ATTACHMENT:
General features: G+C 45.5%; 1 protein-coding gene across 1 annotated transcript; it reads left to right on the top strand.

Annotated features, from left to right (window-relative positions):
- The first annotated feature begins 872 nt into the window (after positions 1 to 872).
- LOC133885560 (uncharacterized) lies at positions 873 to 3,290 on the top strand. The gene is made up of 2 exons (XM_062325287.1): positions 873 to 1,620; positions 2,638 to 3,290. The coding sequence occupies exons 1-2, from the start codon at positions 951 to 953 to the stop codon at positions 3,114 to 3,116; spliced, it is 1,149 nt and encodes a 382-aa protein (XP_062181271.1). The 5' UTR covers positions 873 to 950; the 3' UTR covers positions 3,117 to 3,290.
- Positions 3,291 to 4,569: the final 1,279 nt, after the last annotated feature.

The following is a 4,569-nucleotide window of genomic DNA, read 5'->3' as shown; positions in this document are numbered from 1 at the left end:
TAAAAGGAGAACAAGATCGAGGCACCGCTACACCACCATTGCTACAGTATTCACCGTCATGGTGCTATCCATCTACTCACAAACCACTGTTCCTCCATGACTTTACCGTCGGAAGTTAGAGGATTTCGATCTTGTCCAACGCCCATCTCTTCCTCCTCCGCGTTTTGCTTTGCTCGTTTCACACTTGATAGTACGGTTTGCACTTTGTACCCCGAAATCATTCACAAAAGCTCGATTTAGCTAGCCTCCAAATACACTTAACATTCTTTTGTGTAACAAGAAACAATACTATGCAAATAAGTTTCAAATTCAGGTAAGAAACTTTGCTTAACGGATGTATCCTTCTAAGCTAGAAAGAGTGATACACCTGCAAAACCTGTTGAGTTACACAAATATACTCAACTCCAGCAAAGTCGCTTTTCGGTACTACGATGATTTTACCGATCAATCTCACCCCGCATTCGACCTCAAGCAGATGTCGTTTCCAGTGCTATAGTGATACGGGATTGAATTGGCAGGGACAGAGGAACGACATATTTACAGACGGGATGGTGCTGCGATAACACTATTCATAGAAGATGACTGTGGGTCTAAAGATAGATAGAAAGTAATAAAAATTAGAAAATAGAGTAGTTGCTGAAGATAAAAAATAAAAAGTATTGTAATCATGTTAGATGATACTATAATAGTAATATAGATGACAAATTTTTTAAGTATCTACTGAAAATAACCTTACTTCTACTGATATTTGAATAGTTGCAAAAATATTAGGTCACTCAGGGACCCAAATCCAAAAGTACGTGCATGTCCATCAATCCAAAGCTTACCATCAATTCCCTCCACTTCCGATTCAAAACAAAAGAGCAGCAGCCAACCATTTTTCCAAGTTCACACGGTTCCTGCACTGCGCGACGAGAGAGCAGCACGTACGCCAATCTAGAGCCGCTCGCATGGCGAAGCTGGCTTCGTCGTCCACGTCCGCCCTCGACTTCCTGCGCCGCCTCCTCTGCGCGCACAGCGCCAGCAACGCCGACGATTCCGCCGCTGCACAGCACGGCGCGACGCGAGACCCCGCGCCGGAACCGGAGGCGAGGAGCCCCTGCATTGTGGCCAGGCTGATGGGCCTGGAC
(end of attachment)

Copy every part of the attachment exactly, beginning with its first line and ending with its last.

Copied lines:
General features: G+C 45.5%; 1 protein-coding gene across 1 annotated transcript; it reads left to right on the top strand.

Annotated features, from left to right (window-relative positions):
- The first annotated feature begins 872 nt into the window (after positions 1 to 872).
- LOC133885560 (uncharacterized) lies at positions 873 to 3,290 on the top strand. The gene is made up of 2 exons (XM_062325287.1): positions 873 to 1,620; positions 2,638 to 3,290. The coding sequence occupies exons 1-2, from the start codon at positions 951 to 953 to the stop codon at positions 3,114 to 3,116; spliced, it is 1,149 nt and encodes a 382-aa protein (XP_062181271.1). The 5' UTR covers positions 873 to 950; the 3' UTR covers positions 3,117 to 3,290.
- Positions 3,291 to 4,569: the final 1,279 nt, after the last annotated feature.

The following is a 4,569-nucleotide window of genomic DNA, read 5'->3' as shown; positions in this document are numbered from 1 at the left end:
TAAAAGGAGAACAAGATCGAGGCACCGCTACACCACCATTGCTACAGTATTCACCGTCATGGTGCTATCCATCTACTCACAAACCACTGTTCCTCCATGACTTTACCGTCGGAAGTTAGAGGATTTCGATCTTGTCCAACGCCCATCTCTTCCTCCTCCGCGTTTTGCTTTGCTCGTTTCACACTTGATAGTACGGTTTGCACTTTGTACCCCGAAATCATTCACAAAAGCTCGATTTAGCTAGCCTCCAAATACACTTAACATTCTTTTGTGTAACAAGAAACAATACTATGCAAATAAGTTTCAAATTCAGGTAAGAAACTTTGCTTAACGGATGTATCCTTCTAAGCTAGAAAGAGTGATACACCTGCAAAACCTGTTGAGTTACACAAATATACTCAACTCCAGCAAAGTCGCTTTTCGGTACTACGATGATTTTACCGATCAATCTCACCCCGCATTCGACCTCAAGCAGATGTCGTTTCCAGTGCTATAGTGATACGGGATTGAATTGGCAGGGACAGAGGAACGACATATTTACAGACGGGATGGTGCTGCGATAACACTATTCATAGAAGATGACTGTGGGTCTAAAGATAGATAGAAAGTAATAAAAATTAGAAAATAGAGTAGTTGCTGAAGATAAAAAATAAAAAGTATTGTAATCATGTTAGATGATACTATAATAGTAATATAGATGACAAATTTTTTAAGTATCTACTGAAAATAACCTTACTTCTACTGATATTTGAATAGTTGCAAAAATATTAGGTCACTCAGGGACCCAAATCCAAAAGTACGTGCATGTCCATCAATCCAAAGCTTACCATCAATTCCCTCCACTTCCGATTCAAAACAAAAGAGCAGCAGCCAACCATTTTTCCAAGTTCACACGGTTCCTGCACTGCGCGACGAGAGAGCAGCACGTACGCCAATCTAGAGCCGCTCGCATGGCGAAGCTGGCTTCGTCGTCCACGTCCGCCCTCGACTTCCTGCGCCGCCTCCTCTGCGCGCACAGCGCCAGCAACGCCGACGATTCCGCCGCTGCACAGCACGGCGCGACGCGAGACCCCGCGCCGGAACCGGAGGCGAGGAGCCCCTGCATTGTGGCCAGGCTGATGGGCCTGGAC